The defendant was found liable to reimburse the plaintiff because he failed to exercise reasonable care.
The fact that the bailee is normally careless with his own property does not excuse him from being similarly careless with the bailor’s property unless the bailor is aware of his tendencies and thus knows what to expect. Even in these situations, the proper question to ask is whether reasonable care was taken.
Bailee when not liable for loss, etc. of thing bailed (Section 152)
In the absence of a special contract, the bailee is not liable for the loss, destruction, or deterioration of the bailed item if he has exercised the amount of care required by Section 151.
The conditions in which bailee is not liable-
If the bailee can establish that the loss or damage was caused by:
- An act of God.
- An act perpetrated by the Crown’s adversaries (i.e. an act of war).
- The consignor’s mistake (person sending the goods).
- A flaw in the product itself.
It’s worth noting that if the commodities are destroyed or lost while in the bailee’s custody without his fault, the bailor is responsible for the loss.
If the bailee makes any use of the bailed goods that is not in accordance with the terms of the bailment, he is obliged to compensate the bailor for any damage to the goods that occurs as a result of or during such use. Even if the bailee is not negligent and the damage is the result of an accident, if the bailee uses the goods in a manner that is inconsistent with the terms of the contract, he is accountable for any loss. The bailee must only utilise the goods for the purpose for which they were bailed to him. Any unlawful use of the goods would render the bailee completely responsible for any loss or damage. In such a circumstance, even an act of God or an unavoidable accident would be inadmissible.
Bailment when Voidable (Section 153) – A bailment contract is voidable at the bailor’s discretion if the bailee does anything to the bailed good that is contrary to the bailment’s terms.
3. Duty Not to Mix the Goods (Sections 155-157)
The bailee must retain the bailor’s goods’ independent identity. He shall not combine his personal belongings with those of the bailor without his permission. It is possible, however, that a bailee will mix up the bailed items with his own. In this instance, one of the following three possibilities should be considered:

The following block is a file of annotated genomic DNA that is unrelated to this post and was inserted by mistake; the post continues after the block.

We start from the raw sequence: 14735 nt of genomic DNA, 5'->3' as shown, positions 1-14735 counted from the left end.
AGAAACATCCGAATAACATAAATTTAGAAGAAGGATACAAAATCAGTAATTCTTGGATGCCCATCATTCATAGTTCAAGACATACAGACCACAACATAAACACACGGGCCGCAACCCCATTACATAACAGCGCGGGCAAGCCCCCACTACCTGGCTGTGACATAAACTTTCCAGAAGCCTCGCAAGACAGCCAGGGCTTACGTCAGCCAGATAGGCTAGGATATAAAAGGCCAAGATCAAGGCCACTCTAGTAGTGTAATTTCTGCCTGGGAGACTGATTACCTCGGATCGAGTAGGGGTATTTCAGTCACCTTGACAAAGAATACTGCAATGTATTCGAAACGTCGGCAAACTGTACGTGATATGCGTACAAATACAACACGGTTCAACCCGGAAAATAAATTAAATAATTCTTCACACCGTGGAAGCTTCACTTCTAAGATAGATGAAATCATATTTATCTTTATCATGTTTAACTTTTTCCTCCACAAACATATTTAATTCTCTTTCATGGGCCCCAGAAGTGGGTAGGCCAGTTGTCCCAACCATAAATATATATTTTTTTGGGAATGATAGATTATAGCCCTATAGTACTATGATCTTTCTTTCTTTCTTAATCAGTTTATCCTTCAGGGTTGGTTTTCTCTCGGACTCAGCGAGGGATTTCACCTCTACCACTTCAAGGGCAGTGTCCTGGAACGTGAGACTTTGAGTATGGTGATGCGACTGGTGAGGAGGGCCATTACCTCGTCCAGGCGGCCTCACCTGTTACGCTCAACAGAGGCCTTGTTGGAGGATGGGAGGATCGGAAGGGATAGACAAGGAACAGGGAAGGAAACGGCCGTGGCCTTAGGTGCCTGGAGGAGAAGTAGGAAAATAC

Section 155 – If the goods are mixed with the bailor’s consent, both parties will have a proportionate stake in the resulting combination.
Section 156 – If the mixture is produced without the bailor’s consent and the items may be separated or divided, the parties retain their individual ownership of the commodities, but the bailee is responsible for the separation costs as well as any damage caused by the mixture.
Section 157 – If the bailee, without the bailor’s consent, mixes the bailor’s goods with his own goods in such a way that it is difficult to separate the bailed goods from the other products and hand them back, the bailor is entitled to compensation from the bailee.
4. Duty to Return the Goods (Sections 160-161, 159, 162, 165)
Section 160 – It is the bailee’s responsibility to return or deliver the goods bailed in accordance with the bailor’s instructions, without demand, once the time for which they were bailed has ended or the purpose for which they were bailed has been fulfilled.
Section 161 – If the commodities are not returned, delivered, or tendered on time due to the bailee’s default, he is liable to the bailor for any loss, destruction, or degradation of the items during that period.
The plaintiff in Shaw & Co. v Symmons & Sons [(1917)1 KB 799 entrusted books to the defendant, a bookbinder, to be bound, with the latter pledging to return them in a reasonable amount of time. The defendant failed to deliver all of the volumes that were then bound within a reasonable time after the plaintiff demanded them, and they were later burned in an accidental fire on his property. The defendant was found accountable for the loss of the books in damages.
If the bailee is unable to return the items due to no fault of his own, such as when goods are taken pursuant to valid government instructions, the bailee is not accountable.
Section 159 – Termination of Gratuitous Bailment